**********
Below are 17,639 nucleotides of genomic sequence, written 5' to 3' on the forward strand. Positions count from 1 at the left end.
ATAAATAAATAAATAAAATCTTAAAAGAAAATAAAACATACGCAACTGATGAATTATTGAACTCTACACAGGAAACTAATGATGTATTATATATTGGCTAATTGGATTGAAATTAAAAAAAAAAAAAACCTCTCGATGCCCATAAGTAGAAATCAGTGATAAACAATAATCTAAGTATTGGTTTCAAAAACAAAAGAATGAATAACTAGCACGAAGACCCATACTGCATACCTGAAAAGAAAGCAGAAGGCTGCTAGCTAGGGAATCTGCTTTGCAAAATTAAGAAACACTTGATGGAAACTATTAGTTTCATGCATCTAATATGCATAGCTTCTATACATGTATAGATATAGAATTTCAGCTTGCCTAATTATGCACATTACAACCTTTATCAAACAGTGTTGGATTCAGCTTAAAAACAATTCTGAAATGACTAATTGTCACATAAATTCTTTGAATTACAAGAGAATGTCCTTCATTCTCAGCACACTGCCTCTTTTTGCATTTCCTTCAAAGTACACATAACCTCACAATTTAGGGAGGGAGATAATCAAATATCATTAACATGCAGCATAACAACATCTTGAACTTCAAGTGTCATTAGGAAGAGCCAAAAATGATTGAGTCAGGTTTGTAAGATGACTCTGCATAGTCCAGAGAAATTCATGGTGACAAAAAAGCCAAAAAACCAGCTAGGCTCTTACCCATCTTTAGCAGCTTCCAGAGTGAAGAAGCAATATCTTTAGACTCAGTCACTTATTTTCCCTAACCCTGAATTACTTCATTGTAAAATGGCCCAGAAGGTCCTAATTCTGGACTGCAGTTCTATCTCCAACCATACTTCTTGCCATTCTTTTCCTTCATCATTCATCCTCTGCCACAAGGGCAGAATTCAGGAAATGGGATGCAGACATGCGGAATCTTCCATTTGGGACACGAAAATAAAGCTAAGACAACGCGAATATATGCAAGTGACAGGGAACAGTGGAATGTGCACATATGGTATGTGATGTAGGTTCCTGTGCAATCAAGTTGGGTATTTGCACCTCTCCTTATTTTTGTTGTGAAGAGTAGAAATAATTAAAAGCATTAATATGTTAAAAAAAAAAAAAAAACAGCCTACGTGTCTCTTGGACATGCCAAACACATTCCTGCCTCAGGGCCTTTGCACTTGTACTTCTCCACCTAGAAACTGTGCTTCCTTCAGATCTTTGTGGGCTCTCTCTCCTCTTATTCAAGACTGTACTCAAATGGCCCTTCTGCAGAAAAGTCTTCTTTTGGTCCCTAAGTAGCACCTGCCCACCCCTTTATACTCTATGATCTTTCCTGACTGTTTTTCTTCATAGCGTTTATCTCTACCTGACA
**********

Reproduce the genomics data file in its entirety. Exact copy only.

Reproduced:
Below are 17,639 nucleotides of genomic sequence, written 5' to 3' on the forward strand. Positions count from 1 at the left end.
ATAAATAAATAAATAAAATCTTAAAAGAAAATAAAACATACGCAACTGATGAATTATTGAACTCTACACAGGAAACTAATGATGTATTATATATTGGCTAATTGGATTGAAATTAAAAAAAAAAAAAACCTCTCGATGCCCATAAGTAGAAATCAGTGATAAACAATAATCTAAGTATTGGTTTCAAAAACAAAAGAATGAATAACTAGCACGAAGACCCATACTGCATACCTGAAAAGAAAGCAGAAGGCTGCTAGCTAGGGAATCTGCTTTGCAAAATTAAGAAACACTTGATGGAAACTATTAGTTTCATGCATCTAATATGCATAGCTTCTATACATGTATAGATATAGAATTTCAGCTTGCCTAATTATGCACATTACAACCTTTATCAAACAGTGTTGGATTCAGCTTAAAAACAATTCTGAAATGACTAATTGTCACATAAATTCTTTGAATTACAAGAGAATGTCCTTCATTCTCAGCACACTGCCTCTTTTTGCATTTCCTTCAAAGTACACATAACCTCACAATTTAGGGAGGGAGATAATCAAATATCATTAACATGCAGCATAACAACATCTTGAACTTCAAGTGTCATTAGGAAGAGCCAAAAATGATTGAGTCAGGTTTGTAAGATGACTCTGCATAGTCCAGAGAAATTCATGGTGACAAAAAAGCCAAAAAACCAGCTAGGCTCTTACCCATCTTTAGCAGCTTCCAGAGTGAAGAAGCAATATCTTTAGACTCAGTCACTTATTTTCCCTAACCCTGAATTACTTCATTGTAAAATGGCCCAGAAGGTCCTAATTCTGGACTGCAGTTCTATCTCCAACCATACTTCTTGCCATTCTTTTCCTTCATCATTCATCCTCTGCCACAAGGGCAGAATTCAGGAAATGGGATGCAGACATGCGGAATCTTCCATTTGGGACACGAAAATAAAGCTAAGACAACGCGAATATATGCAAGTGACAGGGAACAGTGGAATGTGCACATATGGTATGTGATGTAGGTTCCTGTGCAATCAAGTTGGGTATTTGCACCTCTCCTTATTTTTGTTGTGAAGAGTAGAAATAATTAAAAGCATTAATATGTTAAAAAAAAAAAAAAAACAGCCTACGTGTCTCTTGGACATGCCAAACACATTCCTGCCTCAGGGCCTTTGCACTTGTACTTCTCCACCTAGAAACTGTGCTTCCTTCAGATCTTTGTGGGCTCTCTCTCCTCTTATTCAAGACTGTACTCAAATGGCCCTTCTGCAGAAAAGTCTTCTTTTGGTCCCTAAGTAGCACCTGCCCACCCCTTTATACTCTATGATCTTTCCTGACTGTTTTTCTTCATAGCGTTTATCTCTACCTGACA